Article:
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Safe Water: What To Know

Confused by all the recent water controversies? Let us help.

Surprised? Sure, bottled is often more convenient than tap water, but it's not necessarily any safer, according to the EPA. The agency recommends checking the bottle's label to see what you're really getting. Label names like "glacier" or "mountain" water don't mean a thing. Terms that do have meaning (such as artesian, spring, distilled, and mineral) tell you where the water came from or how it was treated. You should also check for a symbol from either the International Bottled Water Association (IBWA), NSF International (formerly the National Sanitation Foundation), or Underwriters Laboratories Inc. (UL), which guarantee the water has been tasted for safety.

It's cool to refill an old water bottle once or twice, but don't make the same bottle your everyday drinking cup. Studies show that since these bottles are only designed for a single use, certain potentially harmful chemicals can seep out of the plastic when they're filled and emptied repeated times.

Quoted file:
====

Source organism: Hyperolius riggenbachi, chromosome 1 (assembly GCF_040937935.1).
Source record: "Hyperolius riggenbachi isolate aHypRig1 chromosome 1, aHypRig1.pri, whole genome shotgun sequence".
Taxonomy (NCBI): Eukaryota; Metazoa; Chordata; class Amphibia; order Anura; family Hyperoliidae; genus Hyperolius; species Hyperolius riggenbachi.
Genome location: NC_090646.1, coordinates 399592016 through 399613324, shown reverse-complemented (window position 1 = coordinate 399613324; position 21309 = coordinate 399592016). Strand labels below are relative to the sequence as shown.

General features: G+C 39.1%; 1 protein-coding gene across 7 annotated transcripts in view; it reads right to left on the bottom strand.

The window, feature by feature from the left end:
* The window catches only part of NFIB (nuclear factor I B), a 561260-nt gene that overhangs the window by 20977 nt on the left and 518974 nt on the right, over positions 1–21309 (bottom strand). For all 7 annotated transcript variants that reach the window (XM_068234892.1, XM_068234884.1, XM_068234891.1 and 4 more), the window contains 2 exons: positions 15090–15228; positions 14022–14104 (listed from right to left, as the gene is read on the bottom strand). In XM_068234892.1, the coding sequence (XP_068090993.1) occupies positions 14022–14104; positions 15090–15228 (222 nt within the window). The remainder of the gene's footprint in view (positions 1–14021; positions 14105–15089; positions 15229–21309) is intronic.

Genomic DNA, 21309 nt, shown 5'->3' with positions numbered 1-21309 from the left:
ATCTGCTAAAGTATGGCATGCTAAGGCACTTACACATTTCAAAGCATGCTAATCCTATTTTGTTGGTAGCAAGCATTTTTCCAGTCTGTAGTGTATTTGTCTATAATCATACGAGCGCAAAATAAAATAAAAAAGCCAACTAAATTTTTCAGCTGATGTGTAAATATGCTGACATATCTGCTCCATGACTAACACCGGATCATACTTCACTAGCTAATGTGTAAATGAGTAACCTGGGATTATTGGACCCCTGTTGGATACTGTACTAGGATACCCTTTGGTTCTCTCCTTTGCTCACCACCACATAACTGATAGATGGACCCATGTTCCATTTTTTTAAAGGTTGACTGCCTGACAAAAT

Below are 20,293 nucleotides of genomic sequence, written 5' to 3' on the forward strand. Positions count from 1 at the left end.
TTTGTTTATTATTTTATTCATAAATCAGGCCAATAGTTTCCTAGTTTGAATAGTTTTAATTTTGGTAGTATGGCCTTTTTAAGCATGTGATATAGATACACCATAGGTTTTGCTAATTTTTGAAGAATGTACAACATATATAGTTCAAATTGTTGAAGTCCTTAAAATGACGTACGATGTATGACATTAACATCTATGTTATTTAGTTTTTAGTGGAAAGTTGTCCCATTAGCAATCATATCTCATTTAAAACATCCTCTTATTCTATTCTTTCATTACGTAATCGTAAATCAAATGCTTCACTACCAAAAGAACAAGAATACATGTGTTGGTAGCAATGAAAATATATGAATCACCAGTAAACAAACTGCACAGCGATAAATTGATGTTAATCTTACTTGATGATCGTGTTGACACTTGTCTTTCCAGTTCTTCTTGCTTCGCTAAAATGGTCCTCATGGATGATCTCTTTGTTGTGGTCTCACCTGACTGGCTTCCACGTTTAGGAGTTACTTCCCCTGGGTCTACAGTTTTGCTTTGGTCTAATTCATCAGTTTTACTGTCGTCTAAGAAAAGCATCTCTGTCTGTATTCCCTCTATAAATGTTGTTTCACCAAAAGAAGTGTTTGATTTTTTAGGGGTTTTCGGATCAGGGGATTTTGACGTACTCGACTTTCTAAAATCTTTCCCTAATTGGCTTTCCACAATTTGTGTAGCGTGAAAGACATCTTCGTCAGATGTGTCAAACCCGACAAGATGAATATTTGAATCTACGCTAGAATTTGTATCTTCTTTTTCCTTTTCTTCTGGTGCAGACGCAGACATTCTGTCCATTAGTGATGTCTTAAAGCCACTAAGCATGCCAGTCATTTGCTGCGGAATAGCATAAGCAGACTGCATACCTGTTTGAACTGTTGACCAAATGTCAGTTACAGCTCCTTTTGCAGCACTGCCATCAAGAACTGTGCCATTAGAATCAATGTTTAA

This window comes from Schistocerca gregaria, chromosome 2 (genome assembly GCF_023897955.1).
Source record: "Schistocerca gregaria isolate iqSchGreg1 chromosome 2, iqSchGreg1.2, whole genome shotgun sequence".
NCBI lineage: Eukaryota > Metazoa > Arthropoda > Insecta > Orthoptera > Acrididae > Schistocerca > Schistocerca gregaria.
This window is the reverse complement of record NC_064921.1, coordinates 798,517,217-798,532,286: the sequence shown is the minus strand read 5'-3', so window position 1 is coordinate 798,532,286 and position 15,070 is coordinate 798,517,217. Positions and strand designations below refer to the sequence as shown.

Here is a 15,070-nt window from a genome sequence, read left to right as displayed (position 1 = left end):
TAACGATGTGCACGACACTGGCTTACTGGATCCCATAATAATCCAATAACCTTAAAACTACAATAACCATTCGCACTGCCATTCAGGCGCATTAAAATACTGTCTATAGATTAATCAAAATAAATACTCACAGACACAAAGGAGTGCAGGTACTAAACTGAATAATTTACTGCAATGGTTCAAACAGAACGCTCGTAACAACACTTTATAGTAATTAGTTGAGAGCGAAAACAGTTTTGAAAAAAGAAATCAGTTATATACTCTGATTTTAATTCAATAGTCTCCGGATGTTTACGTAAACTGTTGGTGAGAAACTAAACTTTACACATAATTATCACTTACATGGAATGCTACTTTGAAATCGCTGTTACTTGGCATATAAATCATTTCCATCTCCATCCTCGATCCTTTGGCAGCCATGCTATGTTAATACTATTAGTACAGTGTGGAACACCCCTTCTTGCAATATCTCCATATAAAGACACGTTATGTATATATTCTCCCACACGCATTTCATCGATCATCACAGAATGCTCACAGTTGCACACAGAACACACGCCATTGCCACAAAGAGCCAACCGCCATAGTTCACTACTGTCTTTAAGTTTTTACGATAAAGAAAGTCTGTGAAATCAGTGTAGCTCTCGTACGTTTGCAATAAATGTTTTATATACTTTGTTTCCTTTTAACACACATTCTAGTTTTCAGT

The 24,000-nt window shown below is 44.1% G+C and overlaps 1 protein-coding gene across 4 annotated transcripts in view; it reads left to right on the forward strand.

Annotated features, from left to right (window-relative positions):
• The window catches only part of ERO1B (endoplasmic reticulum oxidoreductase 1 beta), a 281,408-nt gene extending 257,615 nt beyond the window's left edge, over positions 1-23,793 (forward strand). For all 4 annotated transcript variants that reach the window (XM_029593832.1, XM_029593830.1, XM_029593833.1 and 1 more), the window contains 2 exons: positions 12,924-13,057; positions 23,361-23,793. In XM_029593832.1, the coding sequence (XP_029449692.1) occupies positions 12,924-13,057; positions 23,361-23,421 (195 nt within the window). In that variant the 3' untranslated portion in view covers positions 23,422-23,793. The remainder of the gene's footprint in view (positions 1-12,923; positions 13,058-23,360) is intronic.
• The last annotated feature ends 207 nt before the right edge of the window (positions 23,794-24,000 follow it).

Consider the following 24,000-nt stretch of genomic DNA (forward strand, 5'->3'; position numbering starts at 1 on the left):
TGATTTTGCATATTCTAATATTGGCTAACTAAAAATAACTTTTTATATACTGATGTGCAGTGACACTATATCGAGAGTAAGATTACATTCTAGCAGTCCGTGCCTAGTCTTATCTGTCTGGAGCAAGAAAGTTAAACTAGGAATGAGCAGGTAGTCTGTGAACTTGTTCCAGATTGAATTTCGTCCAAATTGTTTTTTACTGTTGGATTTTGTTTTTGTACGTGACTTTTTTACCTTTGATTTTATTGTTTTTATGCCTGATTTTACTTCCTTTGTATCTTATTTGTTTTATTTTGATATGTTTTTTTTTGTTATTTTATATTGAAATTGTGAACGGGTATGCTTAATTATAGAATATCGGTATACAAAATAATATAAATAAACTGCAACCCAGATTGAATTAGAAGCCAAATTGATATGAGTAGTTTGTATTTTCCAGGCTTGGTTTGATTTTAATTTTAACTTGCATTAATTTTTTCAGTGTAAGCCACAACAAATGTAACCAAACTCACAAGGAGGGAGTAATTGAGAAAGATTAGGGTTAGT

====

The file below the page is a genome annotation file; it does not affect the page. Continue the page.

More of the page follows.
There are ways to make the water you get for free more palatable, without resorting to daily Poland Spring deliveries. According to the EPA, more than 90% of the home filtration systems on the market meet the agency's guidelines for health and safety. But if you're only trying to improve the quality of your water's flavor, you may not even need them. If your water simply tastes like chlorine, leaving it exposed to the air for a few minutes will allow the chemical to escape your drink, taking its bitter flavor with it. Turned off by the cloudiness? It's air. Let it sit, and the water should become clearer within several minutes. If it doesn't, then you've got a problem.

See Also:
Water Boosters
Sports Drinks: The Facts

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